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Black And White Photo Shows How An Optical Illusion Can Trick Our Brain Into Coloring It
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Optical Illusions2 years ago

Black And White Photo Shows How An Optical Illusion Can Trick Our Brain Into Coloring It

What do you see? This bizarre and apparently effective optical illusion is sweeping the internet because it turns an ordinary black and white photo into a color one. I say apparently because somehow it doesn’t quite work for me, I only see annoying colored grid lines all over the photo!

Image credits: Øyvind Kolås

Image credits: page_eco

The image, created by digital media artist and software developer Øyvind Kolås, tricks your brain into ‘filling in the gaps,’ taking the cues from the colored lines to predict what the rest of the picture should look like. Kolås calls the photo illusion experiment a ‘color assimilation grid illusion,’ and is simply different colored grids laid over a greyscale photo.

Image credits: Øyvind Kolås

“An over-saturated colored grid overlaid on a grayscale image causes the grayscale cells to be perceived as having color,” Kolås said about the illusion photo on his Patreon page.

Image credits: Øyvind Kolås

It isn’t only grids that have the desired effect, although they appear to be the most effective for most people. Dots and lines also work to create the eye trick in a similar fashion, with the lines working best to produce overall color for me personally.
What about you?

Image credits: Øyvind Kolås

Image credits: Manuel Schmalstieg

Image credits: Øyvind Kolås

Image credits: hodefoting

Image credits: MathKyle

You can see the experiment in video form below

Image credits: Øyvind Kolås

Here’s how people reacted to the illusion

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Hey pandas, what do you think?
Sill Marien
Community Member
2 years ago

if lines are in color then IT IS IN COLOR full stop

Dynein
Community Member
2 years ago

Indeed. I wonder how much of the effect is due to image compression. I opened the images in GIMP and zoomed in - The pixels between the patterns are colored. RANDOMLY, mind you - but for the thin lines, which work best for me, there are very thin faint lines of the same color between them... Which probably happened when saving the image as jpg. That format averages over pixels (and thereby colors), that's sort of the point. I feel tempted to try this out with png and see if the effect remains...

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Daria B
Community Member
2 years ago

This is really cool. But if you read a lot of comics, you'd recognize this very familiar technique. ♥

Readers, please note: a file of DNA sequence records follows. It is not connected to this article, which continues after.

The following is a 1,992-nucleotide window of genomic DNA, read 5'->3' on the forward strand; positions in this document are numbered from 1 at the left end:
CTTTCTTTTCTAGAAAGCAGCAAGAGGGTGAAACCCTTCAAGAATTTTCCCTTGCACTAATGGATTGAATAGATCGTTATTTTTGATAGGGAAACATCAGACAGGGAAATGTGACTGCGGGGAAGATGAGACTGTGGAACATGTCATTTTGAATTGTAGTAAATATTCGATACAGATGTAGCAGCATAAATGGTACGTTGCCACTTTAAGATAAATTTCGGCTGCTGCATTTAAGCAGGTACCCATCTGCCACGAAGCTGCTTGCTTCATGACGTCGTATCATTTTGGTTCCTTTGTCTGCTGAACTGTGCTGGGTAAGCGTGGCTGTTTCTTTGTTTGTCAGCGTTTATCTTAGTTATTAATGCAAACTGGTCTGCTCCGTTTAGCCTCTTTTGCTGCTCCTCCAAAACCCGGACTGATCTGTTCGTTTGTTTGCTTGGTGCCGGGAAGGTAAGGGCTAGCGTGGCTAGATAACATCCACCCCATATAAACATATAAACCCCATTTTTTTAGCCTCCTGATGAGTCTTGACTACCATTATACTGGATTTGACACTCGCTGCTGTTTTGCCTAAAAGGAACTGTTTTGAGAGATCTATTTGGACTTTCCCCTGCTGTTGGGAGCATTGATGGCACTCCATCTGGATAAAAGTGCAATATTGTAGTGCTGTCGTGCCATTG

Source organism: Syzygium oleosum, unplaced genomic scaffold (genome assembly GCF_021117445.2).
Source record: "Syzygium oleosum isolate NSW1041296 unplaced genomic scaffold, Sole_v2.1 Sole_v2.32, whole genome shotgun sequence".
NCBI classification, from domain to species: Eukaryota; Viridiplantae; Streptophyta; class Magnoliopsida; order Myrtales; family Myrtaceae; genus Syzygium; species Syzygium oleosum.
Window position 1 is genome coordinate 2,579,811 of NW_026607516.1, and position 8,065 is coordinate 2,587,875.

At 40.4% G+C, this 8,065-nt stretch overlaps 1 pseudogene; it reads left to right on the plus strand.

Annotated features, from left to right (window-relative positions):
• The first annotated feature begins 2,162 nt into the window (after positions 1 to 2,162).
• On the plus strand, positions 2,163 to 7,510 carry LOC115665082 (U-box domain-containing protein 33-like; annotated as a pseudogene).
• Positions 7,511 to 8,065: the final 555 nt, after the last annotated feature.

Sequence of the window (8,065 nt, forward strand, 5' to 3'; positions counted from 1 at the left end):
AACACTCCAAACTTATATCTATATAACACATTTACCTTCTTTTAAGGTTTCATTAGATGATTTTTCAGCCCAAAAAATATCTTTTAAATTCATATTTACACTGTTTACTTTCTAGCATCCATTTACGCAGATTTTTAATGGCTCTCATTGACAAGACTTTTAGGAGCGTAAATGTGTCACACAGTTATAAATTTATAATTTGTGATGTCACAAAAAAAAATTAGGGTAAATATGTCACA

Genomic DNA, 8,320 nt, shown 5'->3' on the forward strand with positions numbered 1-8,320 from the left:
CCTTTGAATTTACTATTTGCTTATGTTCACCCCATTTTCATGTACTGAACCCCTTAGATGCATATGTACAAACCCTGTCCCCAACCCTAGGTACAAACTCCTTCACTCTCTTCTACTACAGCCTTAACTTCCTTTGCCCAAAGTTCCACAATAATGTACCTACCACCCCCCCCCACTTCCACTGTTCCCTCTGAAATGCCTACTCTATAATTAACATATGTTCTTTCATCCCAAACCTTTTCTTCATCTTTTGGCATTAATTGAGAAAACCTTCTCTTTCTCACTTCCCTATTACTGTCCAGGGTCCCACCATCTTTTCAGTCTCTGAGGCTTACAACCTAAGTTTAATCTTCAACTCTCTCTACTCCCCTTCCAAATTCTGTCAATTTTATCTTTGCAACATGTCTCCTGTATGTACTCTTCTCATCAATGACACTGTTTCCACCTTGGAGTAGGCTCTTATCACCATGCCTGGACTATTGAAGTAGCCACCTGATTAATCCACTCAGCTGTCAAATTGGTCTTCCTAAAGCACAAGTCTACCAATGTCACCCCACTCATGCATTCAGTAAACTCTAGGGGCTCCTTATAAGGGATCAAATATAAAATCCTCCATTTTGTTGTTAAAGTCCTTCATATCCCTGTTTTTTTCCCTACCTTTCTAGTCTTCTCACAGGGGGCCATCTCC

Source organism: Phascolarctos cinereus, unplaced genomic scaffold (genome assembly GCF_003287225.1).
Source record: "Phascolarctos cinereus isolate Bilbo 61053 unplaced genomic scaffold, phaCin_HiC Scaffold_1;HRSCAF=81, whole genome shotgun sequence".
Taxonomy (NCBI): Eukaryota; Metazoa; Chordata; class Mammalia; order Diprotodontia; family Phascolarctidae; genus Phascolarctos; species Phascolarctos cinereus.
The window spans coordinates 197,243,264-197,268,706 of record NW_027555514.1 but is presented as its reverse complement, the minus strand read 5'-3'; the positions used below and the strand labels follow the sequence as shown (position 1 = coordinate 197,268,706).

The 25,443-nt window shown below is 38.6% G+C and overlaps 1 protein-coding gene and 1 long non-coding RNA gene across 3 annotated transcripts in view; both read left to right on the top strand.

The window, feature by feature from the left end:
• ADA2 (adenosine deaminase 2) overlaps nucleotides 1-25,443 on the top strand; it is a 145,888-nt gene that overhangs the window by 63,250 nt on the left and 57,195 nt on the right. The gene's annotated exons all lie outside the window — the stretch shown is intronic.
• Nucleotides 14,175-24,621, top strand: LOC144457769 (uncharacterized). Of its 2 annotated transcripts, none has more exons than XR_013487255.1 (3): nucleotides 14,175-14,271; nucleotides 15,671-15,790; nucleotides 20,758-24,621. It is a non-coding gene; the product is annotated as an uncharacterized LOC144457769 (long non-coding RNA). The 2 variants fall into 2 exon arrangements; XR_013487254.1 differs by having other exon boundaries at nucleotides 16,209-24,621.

Leodavinci
Community Member
2 years ago

Color in color comics (and most printing) is produced by the four-color printing process, not by any sort of B&W optical illusion. Semi-transparent inks (cyan, magenta, yellow) of different dot patterns in various percentages are printed over a base layer of (non-transparent) black ink... which may be solid and/or dot pattern (for grey). Been the same basic process for nearly a century.

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Mimi
Community Member
2 years ago

It feels interesting and is amazing, but basically we don't get to see a black and white image, but a partially colored image. (Since there ARE added colors.) Squint your eyes, as it blurres, your brain won't have to fill in the gaps.

Dynein
Community Member
2 years ago

Most importantly, the image compression algorithm (jpg) means the image IS already slightly blurred, especially for the thin lines. I wonder if saving the altered images as png might have led to a less impressive result...

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Sill Marien
Community Member
2 years ago

if lines are in color then IT IS IN COLOR full stop

Dynein
Community Member
2 years ago

Indeed. I wonder how much of the effect is due to image compression. I opened the images in GIMP and zoomed in - The pixels between the patterns are colored. RANDOMLY, mind you - but for the thin lines, which work best for me, there are very thin faint lines of the same color between them... Which probably happened when saving the image as jpg. That format averages over pixels (and thereby colors), that's sort of the point. I feel tempted to try this out with png and see if the effect remains...

Load More Replies...
Daria B
Community Member
2 years ago

This is really cool. But if you read a lot of comics, you'd recognize this very familiar technique. ♥

Leodavinci
Community Member
2 years ago

Color in color comics (and most printing) is produced by the four-color printing process, not by any sort of B&W optical illusion. Semi-transparent inks (cyan, magenta, yellow) of different dot patterns in various percentages are printed over a base layer of (non-transparent) black ink... which may be solid and/or dot pattern (for grey). Been the same basic process for nearly a century.

Load More Replies...
Mimi
Community Member
2 years ago

It feels interesting and is amazing, but basically we don't get to see a black and white image, but a partially colored image. (Since there ARE added colors.) Squint your eyes, as it blurres, your brain won't have to fill in the gaps.

Dynein
Community Member
2 years ago

Most importantly, the image compression algorithm (jpg) means the image IS already slightly blurred, especially for the thin lines. I wonder if saving the altered images as png might have led to a less impressive result...

Load More Replies...
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